Isle of Man residents have described feeling “grateful” and “upbeat” as the island opened up after a circuit-breaker lockdown.
The Isle of Man came out of its lockdown on Monday after there were no reports of unexplained community cases of coronavirus for 17 consecutive days.
Schools and businesses will reopen, with residents no longer asked to stay at home and precautions such as social distancing and face coverings now a matter of personal choice.
Resident Aileen Broad, aged 50, told the PA news agency: “People are pretty upbeat because there is no Covid, which is fantastic, but it also brings with it other problems.
“Our borders are even tighter now, so even though people say they are open for Manx residents to come and go, when you come back you either have to self-isolate for 14 days with three negative tests, or 21 days if you chose not to have Covid tests.
“The reality of this is people who cannot work from home cannot go away, which in itself causes emotional and mental health problems for some who cannot see their families.
“Their families are unable to come to the Isle of Man unless for compassionate reasons which have to be approved by Government, which again is very strict and virtually limited to end of life and funerals.
“So whilst some people are overjoyed, others are feeling very cut off and referring to the island as Alcatraz.”
“Much higher risk” in the UK
The Isle of Man entered its second lockdown on January 7 after recording a rise in Covid-19 cases.
Mrs Broad, who runs Isle of Man Heavy Crane Services with her husband, said she has not seen her son in person since February 2020, as he lives in the UK.
She added: “There are countries in the rest of the world who have Covid in the community, and are in desperate need of the vaccine for frontline workers and the vulnerable.
“My mum has been offered the vaccine but has not taken the offer up for a number of reasons… there are many people in the world who need the vaccine more than we do.
“Obviously if we lived in the UK then she would have had the vaccine, as there is a much higher risk over there.”
Circuit-breaker lockdown worked for us
Georgina King, 22, told PA: “The atmosphere is good – people are excited to go back to normal, and I think we all feel very grateful for being able to do that.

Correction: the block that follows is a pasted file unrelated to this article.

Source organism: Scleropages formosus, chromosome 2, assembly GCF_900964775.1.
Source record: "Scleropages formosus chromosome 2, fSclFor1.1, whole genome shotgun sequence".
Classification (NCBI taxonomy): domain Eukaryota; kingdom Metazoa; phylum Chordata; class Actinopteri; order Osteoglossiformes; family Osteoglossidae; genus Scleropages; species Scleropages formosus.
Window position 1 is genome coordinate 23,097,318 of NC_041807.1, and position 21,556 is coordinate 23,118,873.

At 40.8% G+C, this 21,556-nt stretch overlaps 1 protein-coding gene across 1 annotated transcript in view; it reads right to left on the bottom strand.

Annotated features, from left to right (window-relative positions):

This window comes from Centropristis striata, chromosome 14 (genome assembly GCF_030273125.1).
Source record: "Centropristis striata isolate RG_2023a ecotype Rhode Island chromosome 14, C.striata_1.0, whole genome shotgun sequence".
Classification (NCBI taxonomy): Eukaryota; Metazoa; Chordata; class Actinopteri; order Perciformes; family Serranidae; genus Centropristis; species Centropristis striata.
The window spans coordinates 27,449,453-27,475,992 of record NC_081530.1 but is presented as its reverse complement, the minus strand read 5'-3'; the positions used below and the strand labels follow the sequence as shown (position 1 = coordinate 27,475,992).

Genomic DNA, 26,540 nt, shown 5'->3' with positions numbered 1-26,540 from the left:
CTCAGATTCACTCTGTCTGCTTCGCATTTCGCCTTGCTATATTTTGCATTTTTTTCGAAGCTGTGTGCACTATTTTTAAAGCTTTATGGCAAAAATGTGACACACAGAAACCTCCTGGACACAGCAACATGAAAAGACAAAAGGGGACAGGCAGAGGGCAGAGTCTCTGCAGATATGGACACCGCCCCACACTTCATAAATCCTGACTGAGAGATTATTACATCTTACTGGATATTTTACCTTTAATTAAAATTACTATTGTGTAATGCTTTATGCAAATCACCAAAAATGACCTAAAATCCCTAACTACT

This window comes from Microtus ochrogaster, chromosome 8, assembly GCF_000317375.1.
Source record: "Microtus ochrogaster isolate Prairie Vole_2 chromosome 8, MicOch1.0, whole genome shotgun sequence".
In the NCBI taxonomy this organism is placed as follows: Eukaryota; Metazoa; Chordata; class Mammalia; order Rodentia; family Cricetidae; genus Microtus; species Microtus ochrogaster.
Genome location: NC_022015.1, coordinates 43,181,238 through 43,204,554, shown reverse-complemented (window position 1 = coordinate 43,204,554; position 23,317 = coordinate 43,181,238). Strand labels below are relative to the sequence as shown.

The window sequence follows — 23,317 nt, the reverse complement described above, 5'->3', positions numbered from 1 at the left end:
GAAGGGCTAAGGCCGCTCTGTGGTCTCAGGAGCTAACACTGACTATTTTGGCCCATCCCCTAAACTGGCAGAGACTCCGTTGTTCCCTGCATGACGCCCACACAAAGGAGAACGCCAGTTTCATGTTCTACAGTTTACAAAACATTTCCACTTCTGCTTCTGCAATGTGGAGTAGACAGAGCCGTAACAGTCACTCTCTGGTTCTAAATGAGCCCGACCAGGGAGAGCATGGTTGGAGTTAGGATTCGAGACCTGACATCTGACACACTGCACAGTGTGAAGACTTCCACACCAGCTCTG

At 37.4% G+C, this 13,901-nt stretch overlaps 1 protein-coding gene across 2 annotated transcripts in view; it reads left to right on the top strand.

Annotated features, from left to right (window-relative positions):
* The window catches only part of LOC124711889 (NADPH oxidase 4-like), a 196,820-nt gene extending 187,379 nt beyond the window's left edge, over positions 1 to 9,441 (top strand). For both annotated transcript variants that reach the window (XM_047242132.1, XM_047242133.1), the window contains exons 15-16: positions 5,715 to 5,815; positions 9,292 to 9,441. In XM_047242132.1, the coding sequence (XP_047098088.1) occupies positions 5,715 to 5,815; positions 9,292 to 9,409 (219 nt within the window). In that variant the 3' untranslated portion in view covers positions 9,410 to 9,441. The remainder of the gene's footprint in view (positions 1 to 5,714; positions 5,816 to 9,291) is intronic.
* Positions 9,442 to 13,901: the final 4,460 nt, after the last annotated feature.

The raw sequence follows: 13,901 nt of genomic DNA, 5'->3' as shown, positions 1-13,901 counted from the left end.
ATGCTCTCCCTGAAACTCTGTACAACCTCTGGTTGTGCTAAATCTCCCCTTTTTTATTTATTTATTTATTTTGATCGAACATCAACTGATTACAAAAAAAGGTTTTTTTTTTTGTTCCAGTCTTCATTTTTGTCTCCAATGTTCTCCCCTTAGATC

“I graduated uni in the UK amidst the pandemic in July last year. I had studied film production and had planned to go into the film and TV industry as a runner, however with the industry shut down, neither me or my partner could find enough gigs to pay even half our rent.
“So we came back to the Isle of Man to live with my parents, where we have started up a media company.”
She said that although the lifting of restrictions will make it easier for her to work, some of her TV and film work will not return to normal in the UK “for a long time”.
“The fact that we have no cases right now is a great sign that the circuit-breaker lockdown worked for us,” she said.
In a public briefing on Friday, Isle of Man Chief Minister Howard Quayle said: “Today is the 17th day where we have seen no unexplained community cases.
“This is a remarkable achievement and a cause of real optimism. It is clear we are heading in the right direction.
“I must thank the great Manx public for making the right decisions even though at times I know it was tough.”
Mrs Broad said: “Everyone is in totally uncharted ground and only time will tell if there is a right or wrong approach.”
Border controls restricting travel to the island remain in place.
Boris Johnson will reportedly order his MPs to abstain on a Labour opposition day motion this evening demanding the tightening of the UK’s borders on Monday.
The vote calls on ministers to require all arrivals from abroad to quarantine in a hotel for ten days, in response to growing fears about vaccine-resistant strains of coronavirus being imported to the UK.
It will shine a spotlight on Priti Patel, the home secretary, after she pushed for a similar policy last month – only to be overruled by the prime minister.
Instead, the government announced that only people arriving from 30 high-risk countries – including South Africa and Brazil – would have to pay to quarantine for ten days in a hotel.
“People are absolutely incredulous as to how the country is closed yet our borders are open. It doesn’t make any sense. The home secretary can’t credibly talk tough on borders and then leave us exposed to mutations,” a Labour source told the Times.